Sean

  (Redirected from Seán)

Sean, also spelled Seán or Séan in Irish English,[1][2] is a male given name of Irish origin. It comes from the Irish versions of the Biblical Hebrew name Yohanan (יוֹחָנָן‎), Seán (anglicized as Shaun/Shawn/Shon) and Séan (Ulster variant;[3] anglicized Shane/Shayne), rendered John in English and Johannes/Johann/Johan in other Germanic languages. The Norman French Jehan (see Jean) is another version.

Sean
PronunciationEnglish: /ʃɔːn/ SHAWN
Irish: [ʃaːn̪ˠ, ʃeːn̪ˠ]
GenderMale
Language(s)Irish language
Other gender
FeminineShawna, Shauna, Seána, Shona, Seanna, Siobhán, Sinéad
Origin
Region of originIrish cognate of John (Hebrew origin)
Other names
Variant form(s)Seaghán, Seón, Shaun, Shawn, Seann, Seaghán, Seathan, Shaine, Shayne, Shane, Shon, Shan
Related namesEoin, John

For notable people named Sean, refer to List of people named Sean.

OriginEdit

The name was adopted into the Irish language most likely from Jean, the French variant of the Hebrew name Yohanan. As Gaelic has no letter ⟨j⟩ (derived from ⟨i⟩; English also lacked ⟨j⟩ until the late 17th Century, with John previously been spelt Iohn) so it is substituted by ⟨s⟩, as was the normal Gaelic practice for adapting Biblical names that contain ⟨j⟩ in other languages (Sine/Siobhàn for Joan/Jane/Anne/Anna; Seonaid/Sinéad for Janet; Seumas/Séamus for James; Seosamh/Seòsaidh for Joseph, etc.). In 1066, the Norman duke, William the Conqueror conquered England, where the Norman French name Jahan/Johan (Old French: [dʒəˈãn], Middle English: [dʒɛˈan])[citation needed] came to be pronounced Jean,[clarification needed] and spelled John. The Norman from the Welsh Marches, with the Norman King of England's mandate invaded parts of Leinster and Munster in the 1170s. The Irish nobility in these areas were replaced by Norman nobles, some of whom bore the Norman French name Johan or the anglicised name John. The Irish adapted the name to their own pronunciation and spelling, producing the name Seán (or Seathan). Sean is commonly pronounced /ʃɔːn/ (Irish: Seán [ʃaːn̪ˠ]; (Ulster dialect: [ʃæːn̪ˠ]) or /ʃeːn/ (Irish: Séan [ʃeːn̪ˠ], with fada on ⟨e⟩, not ⟨a⟩,[citation needed] thus leading to the variant Shane.)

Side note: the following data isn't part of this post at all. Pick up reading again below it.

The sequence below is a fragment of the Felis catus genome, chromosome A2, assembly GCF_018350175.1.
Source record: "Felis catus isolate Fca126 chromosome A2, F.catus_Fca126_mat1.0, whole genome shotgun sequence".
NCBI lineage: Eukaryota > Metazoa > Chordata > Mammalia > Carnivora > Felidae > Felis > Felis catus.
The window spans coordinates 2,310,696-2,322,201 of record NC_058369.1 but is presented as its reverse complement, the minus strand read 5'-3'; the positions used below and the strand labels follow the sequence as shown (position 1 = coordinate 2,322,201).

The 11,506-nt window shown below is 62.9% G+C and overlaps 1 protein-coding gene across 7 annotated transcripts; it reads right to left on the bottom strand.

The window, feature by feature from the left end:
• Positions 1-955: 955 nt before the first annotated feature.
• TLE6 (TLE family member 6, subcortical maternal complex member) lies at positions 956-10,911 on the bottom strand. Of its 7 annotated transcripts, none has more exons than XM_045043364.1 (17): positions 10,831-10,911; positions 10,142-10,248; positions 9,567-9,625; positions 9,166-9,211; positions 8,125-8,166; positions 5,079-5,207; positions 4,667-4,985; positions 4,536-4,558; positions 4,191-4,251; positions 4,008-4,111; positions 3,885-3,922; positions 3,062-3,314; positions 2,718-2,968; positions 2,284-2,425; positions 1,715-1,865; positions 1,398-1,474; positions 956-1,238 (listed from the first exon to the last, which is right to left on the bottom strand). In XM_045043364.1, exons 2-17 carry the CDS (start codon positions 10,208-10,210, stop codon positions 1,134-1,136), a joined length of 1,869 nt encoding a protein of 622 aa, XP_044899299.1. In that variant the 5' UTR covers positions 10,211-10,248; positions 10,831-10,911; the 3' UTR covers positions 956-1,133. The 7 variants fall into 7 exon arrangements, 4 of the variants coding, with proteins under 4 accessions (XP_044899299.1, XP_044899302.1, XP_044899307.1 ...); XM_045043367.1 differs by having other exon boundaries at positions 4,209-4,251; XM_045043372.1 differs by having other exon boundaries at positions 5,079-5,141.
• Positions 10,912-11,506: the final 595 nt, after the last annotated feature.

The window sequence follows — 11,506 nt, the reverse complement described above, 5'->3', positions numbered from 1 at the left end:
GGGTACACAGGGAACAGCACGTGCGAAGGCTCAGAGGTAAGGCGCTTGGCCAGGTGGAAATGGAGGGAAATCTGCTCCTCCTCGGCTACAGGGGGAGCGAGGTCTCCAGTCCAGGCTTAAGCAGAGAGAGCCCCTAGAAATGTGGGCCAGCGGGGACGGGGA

The name was once the common equivalent of John in Gaelic-speaking areas of Scotland, but has been supplanted by a vulgarization of its address form: Iain or Ian.[4] When addressing someone named Seán in Irish, it becomes a Sheáin [ə ˈçaːn̠ʲ], and in Scotland was generally adapted into Scots and Highland English as Eathain, Eoin, Iain, and Ian (John has traditionally been more commonly used in the Scots-speaking Lowlands than any form of Seán). Even in Highland areas where Gaelic is still spoken, these anglicisations are now more common than Seán or Seathan, undoubtedly due in part to registrars in the United Kingdom of Great Britain and Ireland and the United Kingdom of Great Britain and Northern Ireland having long been instructed not to register Gaelic names in birth or baptismal registrations.[5]

In other languagesEdit

See alsoEdit

ReferencesEdit

  1. ^ Caollaí, Éanna Ó. "If your name is Timothy or Pat you're grand, but if it's Seán or Róisín you don't exist". The Irish Times. Retrieved 5 May 2022.
  2. ^ Ó Séaghdha, Darach (3 March 2022). "The Irish For: The rise of Rían - the latest baby names in Ireland". thejournal.ie. The Journal. Retrieved 23 May 2022.
  3. ^ "Meaning of Sean - What does the Name Sean mean?". Babynamesocean.com. Retrieved 2011-12-06.
  4. ^ Dwelly, Edward (1994). Faclair Gaidhlig Gu Beurla Le Dealbhan; Dwelly's Illustrated Gaelic to English Dictionary. Glasgow, Scotland: Gairm Gaelic Publications, 29 Waterloo Street, Glasgow. ISBN 1871901286.
  5. ^ "The Prohibition of Gaelic Names". www.auchindrain.org.uk. Auchindrain Township, Auchindrain, Inveraray, Argyll, PA32, 8WD. 2021. Retrieved 2021-07-23. The practice of the law and official systems refusing to recognise the existence of Gaelic went back two centuries. It was rooted in a view that Gaelic was a barbaric language, and that if the Gaels were to become civilised they had to learn and use English instead. We don’t yet know exactly when the law was changed to allow Gaelic names, but it was certainly well into the 1960s, possibly even later.

External linksEdit